• Step 4. Place one or two items, with a mental image, and place them in your memory palace. Exaggerate your images. For example, use nudity or crazy images forcing it to stick in your mind.
            • Step 5. Make the image into a mnemonic.

            You can learn more about this technique here: How to Build a Memory Palace to Remember More of Everything

            2. Mnemonic

              What is it?

              A mnemonic is a memory device that aids in retention and/or retrieval of information. Mnemonic systems are techniques consciously used to improve memory by helping us use information already stored in long-term memory to make memorization easier.[2]

              How to use it?

              Mnemonics make use of retrieval cues to encode information in our brain allowing for efficient storage and retrieval of the information. The trick is to learn how to easily create mnemonics. If you find that you struggle with creating your own, try the following website: Mnemonic Generator.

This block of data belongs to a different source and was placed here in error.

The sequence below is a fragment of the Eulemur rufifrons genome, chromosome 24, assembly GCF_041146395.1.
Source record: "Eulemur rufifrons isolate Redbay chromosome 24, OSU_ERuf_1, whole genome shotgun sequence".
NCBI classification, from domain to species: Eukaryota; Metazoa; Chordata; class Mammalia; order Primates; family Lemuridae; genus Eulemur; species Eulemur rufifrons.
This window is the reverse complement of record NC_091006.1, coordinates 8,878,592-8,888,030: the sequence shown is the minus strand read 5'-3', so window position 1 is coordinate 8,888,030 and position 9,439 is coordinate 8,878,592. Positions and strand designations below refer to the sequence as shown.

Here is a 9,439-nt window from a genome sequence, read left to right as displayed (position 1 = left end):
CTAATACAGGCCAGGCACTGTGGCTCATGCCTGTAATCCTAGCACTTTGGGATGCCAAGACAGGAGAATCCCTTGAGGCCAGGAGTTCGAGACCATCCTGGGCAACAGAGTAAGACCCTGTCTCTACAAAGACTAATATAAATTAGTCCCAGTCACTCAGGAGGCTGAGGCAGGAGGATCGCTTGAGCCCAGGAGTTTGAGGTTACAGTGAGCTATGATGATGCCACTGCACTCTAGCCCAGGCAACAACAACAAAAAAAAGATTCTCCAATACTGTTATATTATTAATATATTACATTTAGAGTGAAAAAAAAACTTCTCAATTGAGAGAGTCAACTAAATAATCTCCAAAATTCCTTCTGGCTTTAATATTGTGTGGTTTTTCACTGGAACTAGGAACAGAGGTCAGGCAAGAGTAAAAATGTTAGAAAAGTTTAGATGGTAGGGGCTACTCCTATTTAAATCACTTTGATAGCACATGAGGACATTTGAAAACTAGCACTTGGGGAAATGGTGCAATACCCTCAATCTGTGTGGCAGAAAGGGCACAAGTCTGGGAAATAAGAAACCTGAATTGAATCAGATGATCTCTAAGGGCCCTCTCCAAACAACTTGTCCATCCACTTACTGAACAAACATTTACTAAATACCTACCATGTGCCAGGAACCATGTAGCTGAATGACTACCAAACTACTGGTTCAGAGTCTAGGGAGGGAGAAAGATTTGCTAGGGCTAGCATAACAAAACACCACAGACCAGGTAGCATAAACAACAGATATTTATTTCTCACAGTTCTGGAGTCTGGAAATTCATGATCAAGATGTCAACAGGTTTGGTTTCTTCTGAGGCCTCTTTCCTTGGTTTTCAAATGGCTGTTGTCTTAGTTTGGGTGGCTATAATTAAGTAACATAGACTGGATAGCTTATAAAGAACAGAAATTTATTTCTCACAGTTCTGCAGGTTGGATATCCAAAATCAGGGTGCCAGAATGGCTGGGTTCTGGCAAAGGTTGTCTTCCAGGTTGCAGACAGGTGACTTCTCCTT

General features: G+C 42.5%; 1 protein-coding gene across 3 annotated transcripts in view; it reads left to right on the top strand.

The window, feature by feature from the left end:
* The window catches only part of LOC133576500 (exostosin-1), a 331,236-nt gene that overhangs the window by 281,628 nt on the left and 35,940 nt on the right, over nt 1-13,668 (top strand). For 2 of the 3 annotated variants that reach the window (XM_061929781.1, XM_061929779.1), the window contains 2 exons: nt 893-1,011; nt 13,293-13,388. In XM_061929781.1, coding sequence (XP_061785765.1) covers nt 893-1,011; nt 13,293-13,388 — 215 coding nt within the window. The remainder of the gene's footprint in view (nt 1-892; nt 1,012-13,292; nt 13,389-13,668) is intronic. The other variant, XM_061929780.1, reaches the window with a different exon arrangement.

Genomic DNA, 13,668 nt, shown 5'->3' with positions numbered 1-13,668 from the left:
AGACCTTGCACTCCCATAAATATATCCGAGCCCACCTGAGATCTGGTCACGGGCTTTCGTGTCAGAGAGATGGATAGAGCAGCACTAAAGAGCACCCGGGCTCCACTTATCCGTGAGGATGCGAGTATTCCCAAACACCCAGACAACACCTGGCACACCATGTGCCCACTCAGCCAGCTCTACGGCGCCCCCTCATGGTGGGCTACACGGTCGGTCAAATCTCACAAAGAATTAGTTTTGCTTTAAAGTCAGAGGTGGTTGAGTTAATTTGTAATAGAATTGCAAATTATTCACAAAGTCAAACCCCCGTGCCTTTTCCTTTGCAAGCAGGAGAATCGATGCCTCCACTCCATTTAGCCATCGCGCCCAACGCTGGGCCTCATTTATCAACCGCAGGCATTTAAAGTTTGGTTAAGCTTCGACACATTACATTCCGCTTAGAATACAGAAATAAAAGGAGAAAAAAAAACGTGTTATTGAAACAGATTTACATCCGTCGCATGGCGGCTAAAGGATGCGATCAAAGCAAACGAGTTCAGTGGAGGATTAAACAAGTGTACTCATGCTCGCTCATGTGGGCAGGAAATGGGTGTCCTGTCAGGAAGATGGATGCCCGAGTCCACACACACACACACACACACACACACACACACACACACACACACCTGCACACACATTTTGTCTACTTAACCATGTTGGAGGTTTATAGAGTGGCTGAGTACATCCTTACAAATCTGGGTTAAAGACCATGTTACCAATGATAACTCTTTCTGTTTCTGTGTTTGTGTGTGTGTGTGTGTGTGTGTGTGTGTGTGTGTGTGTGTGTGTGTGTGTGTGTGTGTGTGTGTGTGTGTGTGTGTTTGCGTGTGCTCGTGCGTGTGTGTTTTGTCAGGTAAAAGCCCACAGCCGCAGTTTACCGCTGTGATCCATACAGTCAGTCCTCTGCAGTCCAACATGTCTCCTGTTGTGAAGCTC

I recently came across a video using mnemonics to memorize countries. Memorizing Countries using Mnemonics is a video created as an introduction to a class for using memory techniques to learn the names of countries on maps.

              I actively search for videos that provide enormous educational value, yet receive very little exposure. At the time of this writing, this video has received less than 4k views. Let’s examine the video.

              Goal: Create a mnemonic to memorize the countries in the Caribbean (just the countries you need to learn).